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Saving The Dandelions – 3 Big Reasons To Never Spray Dandelions!

So why do we never spray dandelions at our little farm? And why is it such a big deal to us to keep them blooming and thriving each spring?

For starters, we have always believed in a 100% organic approach to everything on our 3 acre homestead.

That includes not only in our vegetable and flower gardens, but our lawn as well.

never spray dandelions
This field of dandelions is more than just beautiful. It is a massive food source for bees, butterflies, birds and more.

And when it comes to that lawn, we have always embraced the beauty and bounty of an early crop of spring dandelions.

For more than just a few reasons.

3 Big Reasons To Never Spray Dandelions

Getting A Bad Rap

Unfortunately, somewhere along the line, dandelions became an enemy to those with highly manicured lawns. See: 6 Tips To A Great Lawn Without Chemicals

But it hasn’t always been that way.

In fact, it wasn’t too long ago that people actually planted and encouraged dandelions in their yard and flowerbeds.

the roots of a dandelion
The dandelion is edible from top to bottom, including the roots.

They were not only sought after as a food and medicinal source, but as a way to attract bees and other insects to help pollinate crops as well.

And those reasons are still valid and extremely important today.

Here is a look at 3 of the biggest reasons why it’s important to never spray dandelions.

#1 Nature’s Vital Spring Food Source

First and foremost, dandelions are one of THE most important food sources in early spring for a whole host of creatures.

Our honeybees look to the dandelions in our lawn as one of their very first food sources.

honey bees working blooms
A honey bee works a dandelion flower head. Notice the bright pollen filled gathering sacs below his abdomen.

As they emerge from their hives in early spring, they need to find high-quality food sources quickly. Especially after depleting their stored food after a long, bleak winter.

And the dandelion is a pretty incredible food source that fits the bill.

Each and every dandelion flower has up to 100 florets filled with sweet nectar and pollen.

And dandelions feed more than just honeybees.

butterfly feeding on a dandelion
A butterfly works the flower head of a dandelion. Dandelions feed a whole host of beneficial insects.

Bumble bees, beetles, birds, butterflies and a host of other beneficial insects all look to the dandelion as a source of nourishment in early spring.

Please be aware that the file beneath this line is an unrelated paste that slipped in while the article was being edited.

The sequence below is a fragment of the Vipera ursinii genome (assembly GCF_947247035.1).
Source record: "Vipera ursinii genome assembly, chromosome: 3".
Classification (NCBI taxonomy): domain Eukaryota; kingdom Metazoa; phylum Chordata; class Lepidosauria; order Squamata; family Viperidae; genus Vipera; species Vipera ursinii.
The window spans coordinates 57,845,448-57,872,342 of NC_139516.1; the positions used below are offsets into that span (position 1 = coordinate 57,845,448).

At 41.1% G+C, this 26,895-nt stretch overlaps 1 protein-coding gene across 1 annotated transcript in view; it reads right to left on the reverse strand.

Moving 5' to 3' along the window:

And when those dandelions are sprayed with chemicals, it can have serious and fatal consequences to their health and well-being.

The Edible Side Of Dandelions

Beyond feeding insects, birds and other wildlife, dandelions can be an amazing food source for us humans.

From the roots, to the stems, foliage and flowers – dandelions are an incredible, edible food source. In so many ways!

Never Spray Dandelions
The beauty of a dandelion salad.

The roots can be turned into a delicious coffee/ tea like brew. The leaves and flowers can make for both a tasty and beautiful salad. Not to be lost in the shuffle, there is always the opportunity to make sweet dandelion wine as well.

And that is only the beginning. There are actually hundreds and hundreds of recipes and edible uses for dandelions. Product Link : The Ultimate Dandelion Cookbook

#3 Keeping Lakes, Waterways and Water Sources Safe – Why To Never Spray Dandelions

If the first two reasons aren’t enough to never spray dandelions, consider this:

According to the U.S. Fish and Wildlife Service, homeowners use nearly 10 times the amount of pesticides and fertilizers per acre than farmers do.

10 times!

lawn pesticides
Unfortunately, lawn fertilizers and pesticides are polluting lakes, rivers and waterways at an alarming rate.

And where do all of those excess pesticides and fertilizers go when it rains? You guessed it, straight to the lakes, rivers and waterways.

And sadly, all of that cost and effort to not even grow food! It is simply to have what amounts to a large patch of green grass.

So here is to keeping our honeybees alive, keeping nature in balance – and celebrating the dandelion!

Happy Gardening. Jim and Mary

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